Welsh-born West Ham physiotherapist hangs up his boots
When the final whistle went at Upton Park on Saturday, it did not only seal West Ham's Premier League win over Sunderland, but also marked the end of Welsh physiotherapist Rob Jenkins' 51 year association with the club.
Rob's father Bill - from Tylorstown in the Rhondda - became West Ham physio in 1958 following a wartime career with the Royal Engineers.
Six years later Rob joined him as his apprentice, and together they treated the Hammers' stars who would go on to form the backbone of England's 1966 World Cup-winning team.
But '66 would prove a bitter-sweet year for Rob, as just weeks after father and son watched club legend Bobby Moore lift the trophy for England, Bill died suddenly.
Rob - now 77 - took over as head physio, and in his time at the club he has seen them win three FA Cups and a European Cup Winners Cup.
"When dad started out we worked from a flat above the sports shop Bobby Moore used to run," said Rob.
"As a young lad my mates couldn't believe we had Bobby, Geoff Hurst and Martin Peters just popping up for a cuppa, but it seemed normal to me.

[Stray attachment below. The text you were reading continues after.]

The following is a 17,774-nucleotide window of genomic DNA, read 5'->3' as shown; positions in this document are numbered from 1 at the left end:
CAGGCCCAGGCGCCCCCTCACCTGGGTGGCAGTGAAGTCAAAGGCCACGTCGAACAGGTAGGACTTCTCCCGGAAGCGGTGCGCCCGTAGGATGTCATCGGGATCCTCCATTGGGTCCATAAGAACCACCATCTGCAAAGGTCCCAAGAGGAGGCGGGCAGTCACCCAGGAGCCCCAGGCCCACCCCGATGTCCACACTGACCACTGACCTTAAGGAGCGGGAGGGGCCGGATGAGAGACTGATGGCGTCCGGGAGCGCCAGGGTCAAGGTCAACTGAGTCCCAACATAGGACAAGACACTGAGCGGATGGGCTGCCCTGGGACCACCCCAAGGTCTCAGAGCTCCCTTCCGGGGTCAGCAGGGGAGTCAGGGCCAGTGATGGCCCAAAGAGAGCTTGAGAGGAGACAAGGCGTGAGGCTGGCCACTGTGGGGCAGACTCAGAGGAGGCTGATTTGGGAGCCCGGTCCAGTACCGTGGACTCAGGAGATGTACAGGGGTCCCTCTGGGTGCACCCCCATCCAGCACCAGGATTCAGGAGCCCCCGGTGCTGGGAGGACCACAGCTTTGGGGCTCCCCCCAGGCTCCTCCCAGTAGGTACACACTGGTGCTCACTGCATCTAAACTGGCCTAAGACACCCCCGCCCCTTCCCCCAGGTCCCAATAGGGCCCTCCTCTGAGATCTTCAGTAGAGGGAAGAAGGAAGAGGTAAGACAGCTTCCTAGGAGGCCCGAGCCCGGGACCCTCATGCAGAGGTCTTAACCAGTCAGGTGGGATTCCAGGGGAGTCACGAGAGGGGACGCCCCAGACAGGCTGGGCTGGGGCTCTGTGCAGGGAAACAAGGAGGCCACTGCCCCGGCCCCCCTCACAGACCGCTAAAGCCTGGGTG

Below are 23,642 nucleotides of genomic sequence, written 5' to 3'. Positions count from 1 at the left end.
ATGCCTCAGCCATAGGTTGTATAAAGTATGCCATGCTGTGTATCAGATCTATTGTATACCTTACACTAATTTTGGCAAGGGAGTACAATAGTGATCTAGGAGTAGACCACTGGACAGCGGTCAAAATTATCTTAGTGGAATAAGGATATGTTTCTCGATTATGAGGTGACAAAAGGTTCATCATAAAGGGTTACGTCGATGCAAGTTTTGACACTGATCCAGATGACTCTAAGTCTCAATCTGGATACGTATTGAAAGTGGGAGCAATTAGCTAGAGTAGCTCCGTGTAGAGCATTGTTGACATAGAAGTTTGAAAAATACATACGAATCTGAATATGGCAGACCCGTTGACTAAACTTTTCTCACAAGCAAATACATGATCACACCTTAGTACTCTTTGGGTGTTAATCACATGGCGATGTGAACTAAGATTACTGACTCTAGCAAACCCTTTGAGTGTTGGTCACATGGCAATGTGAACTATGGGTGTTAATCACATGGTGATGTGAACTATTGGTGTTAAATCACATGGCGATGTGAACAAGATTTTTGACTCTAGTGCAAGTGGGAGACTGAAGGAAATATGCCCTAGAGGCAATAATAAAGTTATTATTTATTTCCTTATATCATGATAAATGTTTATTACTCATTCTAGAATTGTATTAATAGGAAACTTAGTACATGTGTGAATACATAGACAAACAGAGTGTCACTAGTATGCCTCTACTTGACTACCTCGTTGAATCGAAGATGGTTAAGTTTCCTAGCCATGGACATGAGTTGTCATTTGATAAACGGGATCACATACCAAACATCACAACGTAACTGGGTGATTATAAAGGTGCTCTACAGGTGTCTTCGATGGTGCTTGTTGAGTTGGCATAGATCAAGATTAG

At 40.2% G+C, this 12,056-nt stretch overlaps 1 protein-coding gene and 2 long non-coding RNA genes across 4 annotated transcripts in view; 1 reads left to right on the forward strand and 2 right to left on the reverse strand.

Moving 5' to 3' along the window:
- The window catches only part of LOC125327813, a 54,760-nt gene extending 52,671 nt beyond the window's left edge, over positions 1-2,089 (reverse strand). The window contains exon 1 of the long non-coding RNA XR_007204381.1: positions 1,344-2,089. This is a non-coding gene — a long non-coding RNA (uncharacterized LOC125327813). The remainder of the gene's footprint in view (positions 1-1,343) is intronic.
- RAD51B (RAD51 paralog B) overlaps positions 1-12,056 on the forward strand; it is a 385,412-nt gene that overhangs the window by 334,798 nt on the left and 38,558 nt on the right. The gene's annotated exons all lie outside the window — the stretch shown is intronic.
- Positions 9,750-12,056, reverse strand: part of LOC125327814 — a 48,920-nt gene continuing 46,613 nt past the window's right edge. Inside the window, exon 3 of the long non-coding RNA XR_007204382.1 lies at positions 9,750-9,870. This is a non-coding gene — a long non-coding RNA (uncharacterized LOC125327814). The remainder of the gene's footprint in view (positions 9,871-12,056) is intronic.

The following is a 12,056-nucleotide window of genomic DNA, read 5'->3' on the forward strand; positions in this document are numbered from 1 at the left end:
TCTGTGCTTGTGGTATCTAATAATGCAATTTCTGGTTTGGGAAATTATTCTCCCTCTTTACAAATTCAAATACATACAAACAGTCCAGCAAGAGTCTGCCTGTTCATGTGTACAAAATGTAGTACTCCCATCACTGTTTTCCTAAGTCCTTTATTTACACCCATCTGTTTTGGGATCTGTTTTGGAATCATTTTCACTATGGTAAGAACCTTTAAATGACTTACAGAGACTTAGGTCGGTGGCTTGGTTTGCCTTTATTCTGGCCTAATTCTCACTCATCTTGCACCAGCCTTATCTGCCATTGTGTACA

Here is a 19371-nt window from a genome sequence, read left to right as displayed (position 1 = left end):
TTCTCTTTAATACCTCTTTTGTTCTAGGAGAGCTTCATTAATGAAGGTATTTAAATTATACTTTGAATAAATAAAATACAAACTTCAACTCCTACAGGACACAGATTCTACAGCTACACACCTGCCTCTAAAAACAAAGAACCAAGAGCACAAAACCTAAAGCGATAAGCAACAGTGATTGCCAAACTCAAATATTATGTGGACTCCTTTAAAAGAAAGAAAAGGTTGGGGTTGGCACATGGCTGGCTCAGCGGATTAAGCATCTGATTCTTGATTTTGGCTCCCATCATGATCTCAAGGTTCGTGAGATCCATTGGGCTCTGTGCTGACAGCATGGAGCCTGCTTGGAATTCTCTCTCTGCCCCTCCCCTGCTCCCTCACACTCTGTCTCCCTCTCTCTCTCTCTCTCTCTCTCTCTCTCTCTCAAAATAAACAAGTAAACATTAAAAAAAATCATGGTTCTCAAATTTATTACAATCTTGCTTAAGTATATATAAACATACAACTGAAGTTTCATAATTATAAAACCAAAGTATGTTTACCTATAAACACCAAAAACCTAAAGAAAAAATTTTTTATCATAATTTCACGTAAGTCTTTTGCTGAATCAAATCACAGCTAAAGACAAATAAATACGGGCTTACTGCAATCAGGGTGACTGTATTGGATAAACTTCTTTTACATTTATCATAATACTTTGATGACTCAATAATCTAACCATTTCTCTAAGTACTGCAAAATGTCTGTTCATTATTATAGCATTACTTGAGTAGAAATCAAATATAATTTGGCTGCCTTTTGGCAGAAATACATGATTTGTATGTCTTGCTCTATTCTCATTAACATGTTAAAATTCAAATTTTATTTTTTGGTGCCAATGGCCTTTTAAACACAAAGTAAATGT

"Wonderful memories I have... and some bad ones too mind. I suppose you'd have to say the World Cup sticks out in my mind.
"Dad and I were due to go but the team doctor wouldn't have it; he said dad was too ill with his heart.
"But if I had to pick one memory, it would be beating the Arsenal in the 1980 FA Cup final. We had history with them, and it was lovely to finally get one over on them."
As well as footballers, Rob has treated East End boxers including Johnny Claydon, Charlie Magri, and most famously of all, Frank Bruno.
He stood down as first-team physio in 1990 after 1,750 matches.
But that was not the end of his association with the club, as he has continued running the clinic for the local community and ex-Hammers stars including Trevor Brooking, Billy Bonds and Frank Lampard Sr.
Rob says if he had his way he would carry on but added: "The wife says I've got to pack it in, at 77 when am I going to start taking it easy? So that's that, the boss has spoken.
"Mind you, I'm not a DIY or gardening person, so after I've caught up with my reading and walked the dog a bit, she'll probably be sick of me under her feet and will be begging me to go back."
Rob was treating his last customers up until kick-off on Saturday.
On Monday morning, builders will begin converting the clinic, opposite the main gates of the stadium in Green Street, into new flats.